The general location of the major organs is depicted in the following drawing.

Figure 4. Sketch of the internal organisation of the major organs of the geoduck clam. The right valve and right side of the muscular mantle and siphon have been dissected away to reveal the fused siphons and the arrangement of the internal organs. The thin mantle (tm) that lines the inner surface of the right valve to the pallial line has been turned over the dorsal edge of the left valve (lv). Other labels on the sketch are: am - anterior adductor muscle, bg - brown gland, cmm- cut surface of muscular mantle, cs - cut surface of siphon, cse - cut surface of septum, emm - external surface of muscular mantle, ex - excurrent channel, f - foot, g - gills, h - heart, ib - infrabranchial chamber, in - incurrent channel, k - kidney, lp - labial palps, lv - left valve, pa - pedal aperture, pm - posterior adductor muscle, sb - suprabranchial chamber, tm - thin mantle, vm - visceral mass.

The siphons are located at the posterior end of the geoduck and in life, the geoduck clam is orientated with the siphons directed towards the surface of the substrate. The siphons are completely fused with an internal septum between the incurrent siphon and the excurrent siphon. The gills extend from the anterior end of the septum over the visceral mass to the labial palps effectively dividing the mantle cavity into suprabranchial and infrabranchial chambers. Water is drawn through the incurrent siphon into the infrabranchial chamber, filtered through the gills into the suprabranchial chamber and is expelled through the excurrent siphon. The apparent double set of gills on each side of the body is actually derived by the folding of a single gill. In addition to the function of gas exchange during respiration, the gills also trap food particles and transport them to the labial palps which lead to the esophagus. The globular visceral mass contains the stomach, style sac, intestine, digestive gland and gonad. The foot extends from the visceral mass through the pedal aperture. Cut surfaces of the anterior and posterior adductor muscles are indicated in Fig. 4 above. The histology of the various organs is described and illustrated by following the links from the histology overview page.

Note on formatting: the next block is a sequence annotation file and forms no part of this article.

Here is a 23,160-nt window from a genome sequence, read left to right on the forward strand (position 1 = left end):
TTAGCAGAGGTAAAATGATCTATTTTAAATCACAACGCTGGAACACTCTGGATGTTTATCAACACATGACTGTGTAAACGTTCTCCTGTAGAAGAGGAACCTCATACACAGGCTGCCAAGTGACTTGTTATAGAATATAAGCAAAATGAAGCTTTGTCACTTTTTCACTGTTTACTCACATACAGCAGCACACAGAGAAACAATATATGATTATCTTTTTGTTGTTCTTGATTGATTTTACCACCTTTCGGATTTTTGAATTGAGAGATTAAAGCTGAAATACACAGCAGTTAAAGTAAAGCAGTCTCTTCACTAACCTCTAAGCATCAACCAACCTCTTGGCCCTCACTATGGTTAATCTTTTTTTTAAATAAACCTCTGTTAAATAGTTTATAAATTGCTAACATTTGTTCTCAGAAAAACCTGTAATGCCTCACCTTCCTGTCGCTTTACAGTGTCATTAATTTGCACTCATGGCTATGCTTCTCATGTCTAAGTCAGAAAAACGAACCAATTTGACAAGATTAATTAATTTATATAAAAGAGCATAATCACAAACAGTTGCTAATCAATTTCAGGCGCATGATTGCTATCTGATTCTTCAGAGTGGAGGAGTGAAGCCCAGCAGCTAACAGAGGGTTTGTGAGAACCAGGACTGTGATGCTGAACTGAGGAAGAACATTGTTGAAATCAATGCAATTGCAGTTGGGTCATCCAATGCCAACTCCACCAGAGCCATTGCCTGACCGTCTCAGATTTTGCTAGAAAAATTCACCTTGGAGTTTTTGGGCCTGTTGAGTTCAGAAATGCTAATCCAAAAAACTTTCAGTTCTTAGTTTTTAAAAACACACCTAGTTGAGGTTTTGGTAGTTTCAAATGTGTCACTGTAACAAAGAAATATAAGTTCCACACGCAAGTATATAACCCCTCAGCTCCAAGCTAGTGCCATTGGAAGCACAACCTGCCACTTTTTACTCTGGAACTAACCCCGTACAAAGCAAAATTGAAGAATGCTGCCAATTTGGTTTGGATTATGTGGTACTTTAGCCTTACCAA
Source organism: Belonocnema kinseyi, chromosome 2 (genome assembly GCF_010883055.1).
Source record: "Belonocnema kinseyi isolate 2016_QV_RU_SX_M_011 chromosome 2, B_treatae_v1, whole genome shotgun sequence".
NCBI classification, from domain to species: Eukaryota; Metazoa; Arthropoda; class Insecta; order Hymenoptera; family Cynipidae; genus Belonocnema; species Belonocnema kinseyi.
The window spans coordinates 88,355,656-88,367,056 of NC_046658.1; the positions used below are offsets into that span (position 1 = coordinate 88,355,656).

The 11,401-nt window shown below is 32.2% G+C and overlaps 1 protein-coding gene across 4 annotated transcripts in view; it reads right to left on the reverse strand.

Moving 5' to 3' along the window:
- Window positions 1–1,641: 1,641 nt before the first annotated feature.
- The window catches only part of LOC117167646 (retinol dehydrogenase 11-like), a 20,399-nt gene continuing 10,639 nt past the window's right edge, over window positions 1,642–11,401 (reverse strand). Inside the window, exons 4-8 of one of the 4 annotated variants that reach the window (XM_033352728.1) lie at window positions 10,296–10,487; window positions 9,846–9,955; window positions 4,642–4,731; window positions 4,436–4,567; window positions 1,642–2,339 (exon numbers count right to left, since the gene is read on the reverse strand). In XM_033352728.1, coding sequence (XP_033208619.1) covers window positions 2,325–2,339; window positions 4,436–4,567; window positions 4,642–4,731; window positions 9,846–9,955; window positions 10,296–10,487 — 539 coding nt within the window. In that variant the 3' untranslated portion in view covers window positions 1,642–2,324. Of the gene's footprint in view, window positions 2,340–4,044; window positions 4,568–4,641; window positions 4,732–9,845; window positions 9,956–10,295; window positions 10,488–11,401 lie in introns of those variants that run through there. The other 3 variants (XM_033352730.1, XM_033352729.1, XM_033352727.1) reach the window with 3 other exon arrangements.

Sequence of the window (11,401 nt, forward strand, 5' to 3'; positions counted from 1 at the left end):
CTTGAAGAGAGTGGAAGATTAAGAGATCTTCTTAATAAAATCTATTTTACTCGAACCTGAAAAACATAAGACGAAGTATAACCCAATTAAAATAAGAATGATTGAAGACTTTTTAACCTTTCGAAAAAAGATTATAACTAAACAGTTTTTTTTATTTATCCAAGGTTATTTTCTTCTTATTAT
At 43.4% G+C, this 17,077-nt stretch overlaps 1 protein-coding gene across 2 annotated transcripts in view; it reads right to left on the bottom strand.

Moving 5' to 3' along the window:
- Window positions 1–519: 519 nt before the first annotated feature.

Anderson, A.V. Jr. 1971. Spawning, growth, and spatial distribution of the geoduck clam, Panope generosa Gould, in Hood Canal, Washington. Ph.D. thesis submitted to University of Washington.

Barnes, R.D., 1968. Invertebrate Zoology, 2nd ed. W. B. Saunders Company, Toronto, 743 pp.

Coan, E.V., P.V. Scott and F.R. Bernard. 2000. Bivalve Seashells of Western North America. Marine Bivalve Mollusks from Arctic Alaska to Baja California. Santa Barbara Museum of Natural History. Santa Barbara, CA.

Harbo, R.M.1997. Shells & Shellfish of the Pacific Northwest, A Field Guide. Harbour Publishing, Madeira Park, B.C. Canada.

Simkiss, K. 1988. Molluscan Skin (excluding Cephalopods). The Mollusca Vol. 11 Form and Function. E.T. Truman and M.R. Clarke. Academic Press Inc. pp. 11 - 35.

Quayle, D.B. 1848. Some aspects of the Biology of Venerupis pullastra (Montagu) University of Glasgow Ph. D. Thesis 1948.

Citation Information

Bower, S.M. and Blackbourn, J. (2003): Geoduck clam (Panopea generosa): Anatomy, Histology, Development, Pathology, Parasites and Symbionts: Anatomy of the geoduck clams.

Date last revised: August 2020
Comments to Susan Bower